A Danish surveying firm had been given daunting technical specifications and logistical constraints for an engineering survey of a vital rail corridor. The decision to deploy a Trimble MX9 for mobile mapping not only met but exceeded expectations.
When Anders Nygaard Møller, engineering survey director with LE34, saw the specifications for the Danish Odense-Nyborg railway mapping project, he was initially taken aback. The big three constraints—cost, schedule, and precision—seemed aligned against him. The 70km of rail to be surveyed is one of the most vital transportation corridors in the world. How would he perform the survey without significantly impacting rail traffic while keeping the survey crew out of harm’s way, and deliver 1cm precision on all observed points?
Møller looked towards mobile mapping systems; integrated scanning and imaging instruments that move at road or rail speeds to collect rich imaging and/or point cloud data. “If we were to meet the precision requirement with mobile mapping, we would need break the 1cm barrier, said Møller. “And as far as we could tell, no one had done before.” Breaking this barrier was not easy. LE34 used a combination of high-precision instruments, rigorous processing and dense survey control to make it possible.
THE RIGHT CHOICE
For data acquisition they selected the Trimble MX9 mobile mapping system, taking delivery of one of the first MX9s in Europe. LE34 developed procedures for their new system and began testing. “We first had a smaller project in Copenhagen,” said Møller. “We learned that finding the right driving speed is a matter of a balance—going slow enough to get the density desired and fast enough to minimize the time between control points.”
In a mobile mapping system, GNSS and inertial sensors can maintain high precision between control marks, but accuracy can degrade if there are lengthy GNSS outages or the control points are far apart. LE34 tests showed that a speed of 45 to 50km per hour was optimal for the project.
THE MAPPING EXPRESS
LE34 was uniquely poised to attempt to break the 1cm barrier for the Odense-Nyborg rail project. Six years earlier the company had completed a traditional survey for the line that included dense control points. The rail upgrade project was postponed but resurrected this year as rail traffic had increased. The Odense-Nyborg section had become a bottleneck in a vital rail link between Europe and Scandinavia—increasing capacity was an imperative.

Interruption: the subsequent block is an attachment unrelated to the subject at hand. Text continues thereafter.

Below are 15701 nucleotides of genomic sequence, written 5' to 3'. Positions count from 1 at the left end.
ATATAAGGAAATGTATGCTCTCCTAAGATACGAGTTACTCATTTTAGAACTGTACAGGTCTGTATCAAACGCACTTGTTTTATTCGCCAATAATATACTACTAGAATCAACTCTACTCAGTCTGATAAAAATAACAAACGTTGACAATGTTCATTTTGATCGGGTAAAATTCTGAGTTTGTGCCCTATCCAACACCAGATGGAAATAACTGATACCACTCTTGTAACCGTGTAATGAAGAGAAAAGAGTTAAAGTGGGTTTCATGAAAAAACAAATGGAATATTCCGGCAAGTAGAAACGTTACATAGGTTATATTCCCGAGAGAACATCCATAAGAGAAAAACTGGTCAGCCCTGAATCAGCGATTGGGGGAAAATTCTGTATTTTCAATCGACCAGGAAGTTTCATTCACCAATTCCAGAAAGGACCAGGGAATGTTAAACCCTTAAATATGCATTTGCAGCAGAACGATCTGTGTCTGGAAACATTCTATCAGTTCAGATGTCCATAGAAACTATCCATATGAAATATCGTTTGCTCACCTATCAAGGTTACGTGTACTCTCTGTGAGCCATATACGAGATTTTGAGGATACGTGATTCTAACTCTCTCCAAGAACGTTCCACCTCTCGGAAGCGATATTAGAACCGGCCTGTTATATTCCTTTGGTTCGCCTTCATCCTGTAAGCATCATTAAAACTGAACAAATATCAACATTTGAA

“The control data from the old survey was still good,” said Møller. “It took two surveyors only a week to verify the control, then we mounted the MX9 on a maintenance lorry and completed the mobile mapping in 4 hours.” LE34 tested different ways to process the inertial data Top: LE34 developed their own web viewer and data access portal for their customers. The Danish rail authority was able to access the full density point cloud data, combined with PPK (post-processed kinematic) GNSS by adjusting various parameters in the Applanix POSPac office software. It paid off. “We were very happy to see our results at 7mm,” said Møller.
Their client, the Danish rail authority was pleased and—based on the success of LE34’s work—has approved mobile mapping as a standard method for the survey of rail infrastructure.
FLEXIBILITY FOR THE FUTURE
The MX9 provided the flexibility Møller was seeking, from high-precision engineering data to asset mapping. It also accommodates multiple postprocessing options and standard data outputs, as deliverables requested by clients vary. “Sometimes we do extraction in TBC [Trimble Business Center],” said Møller. “But for other clients we can customize output to go to Bentley products, TerraSolid or others.”
The experience of LE34 on this major rail project demonstrates clearly that if the conditions are right—dense control, rigorous processing, and high-precision equipment—then sub-centimeter mobile mapping is no longer a barrier.